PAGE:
Probiotics with dead bacteria improve IBS

3 minute read

Hope may be on the horizon for IBS patients with new research showing probiotics with dead bacteria can improve symptoms

Hope may be on the horizon for IBS patients with new research showing probiotics with dead bacteria can improve symptoms.

Probiotics with live bacteria have short shelf lives because the microorganisms progressively die off, limiting their use as a widespread therapy.

But now a 12-week, randomised, double-blind, placebo-controlled clinical trial involving 443 patients suggests there might be a new way.

The research team, led by Professor Peter Layer, from University of Hamburg Teaching Hospital, Germany, found that oral supplements containing probiotic bacteria that were killed with heat were better than a placebo at alleviating symptoms, and were safe.

“To our knowledge, no other dead bacterial strain has been found to significantly improve IBS and its symptoms, but the probiotic we used in this first clinical trial appears to reach or even surpass the effects of the live form,” Professor Layer said in a statement.

Around one in eight people have IBS, and the condition is usually managed with diet and lifestyle changes.

However, there has been increasing interest in shifting the gut microbiome with probiotic supplementation and even faecal transplants. One problem is that live bacteria have been linked with severe infections in a small number of patients, typically those who are immunocompromised or are seriously ill.

In this study, participants were randomly assigned to a group that orally took two capsules of a placebo, or another that took two capsules with Bifidobacterium bifidum (HI)-MIMBb75 cells that had been inactivated using heat.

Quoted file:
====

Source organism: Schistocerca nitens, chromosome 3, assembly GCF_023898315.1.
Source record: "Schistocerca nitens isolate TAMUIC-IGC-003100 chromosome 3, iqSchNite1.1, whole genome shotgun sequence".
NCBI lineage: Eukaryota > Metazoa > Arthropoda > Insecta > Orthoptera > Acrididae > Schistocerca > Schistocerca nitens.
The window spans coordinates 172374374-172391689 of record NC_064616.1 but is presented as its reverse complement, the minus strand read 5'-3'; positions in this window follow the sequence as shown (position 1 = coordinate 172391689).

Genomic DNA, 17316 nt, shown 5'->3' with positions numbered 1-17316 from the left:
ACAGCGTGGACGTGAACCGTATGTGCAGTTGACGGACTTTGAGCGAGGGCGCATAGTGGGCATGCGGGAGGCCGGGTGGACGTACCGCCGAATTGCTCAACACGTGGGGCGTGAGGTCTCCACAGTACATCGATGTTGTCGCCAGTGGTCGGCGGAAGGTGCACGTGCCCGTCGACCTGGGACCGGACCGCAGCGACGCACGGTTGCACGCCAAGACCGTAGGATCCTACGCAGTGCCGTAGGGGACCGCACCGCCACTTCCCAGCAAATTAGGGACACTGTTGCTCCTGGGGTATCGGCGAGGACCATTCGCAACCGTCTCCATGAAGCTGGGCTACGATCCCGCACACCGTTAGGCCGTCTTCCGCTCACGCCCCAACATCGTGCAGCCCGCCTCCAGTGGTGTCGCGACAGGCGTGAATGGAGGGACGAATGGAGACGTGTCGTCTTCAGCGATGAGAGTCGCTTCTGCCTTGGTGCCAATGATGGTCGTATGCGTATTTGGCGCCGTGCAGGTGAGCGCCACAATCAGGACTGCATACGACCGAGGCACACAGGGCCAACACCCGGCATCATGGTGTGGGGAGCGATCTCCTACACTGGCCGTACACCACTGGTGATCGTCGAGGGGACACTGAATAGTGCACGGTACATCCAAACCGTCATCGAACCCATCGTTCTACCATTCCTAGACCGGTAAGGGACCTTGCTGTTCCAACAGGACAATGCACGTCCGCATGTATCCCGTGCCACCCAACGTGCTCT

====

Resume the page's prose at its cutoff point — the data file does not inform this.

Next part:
The key outcome the researchers were looking for over the eight-week course was a 30% or more improvement in abdominal pain and a reduction of IBS symptoms in at least four of those weeks.

One in three patients in the probiotic group reached that target, compared with one in five in the placebo group.

“Our results show for the first time that dead or alive, it’s possible to preserve the beneficial effects of some probiotic bacteria,” co-author Dr Viola Andresen, from University of Hamburg teaching hospital, said in a statement. “They could be just as effective as live probiotics, as well as even safer, with the added commercial benefit of a longer shelf life.”

While it is still unclear why the dead bacteria are as effective as live bacteria, the researchers speculate that they may stick to the cells lining the stomach in a similar way. This could help strengthen the barrier against harmful pathogens that could contribute to IBS.

Professor Nicholas Talley, leading gastroenterologist at the University of Newcastle, said a strength of this study was that the supplement appeared to help all IBS subtypes.

While he believed that bacterial therapies were the future of treatment, Professor Talley was more interested in work on stool transplants and non-absorbable antibiotics to change the intestinal bacteria.

One problem with probiotic supplements was that IBS symptoms quickly returned when the patient stopped taking the supplement, meaning they had no impact on the natural history of the disease, he said.

Another was the limited evidence to say which probiotics really worked.

“Some of them certainly do very little. Some might do a bit. None of them do a lot,” he told TMR.

“Probiotics are best as an adjunct,” said Professor Talley.

The study was funded by probiotics manufacturer Synformulas.

The Lancet Gastroenterology & Hepatology; DOI:

End of content

No more pages to load

Log In Register ×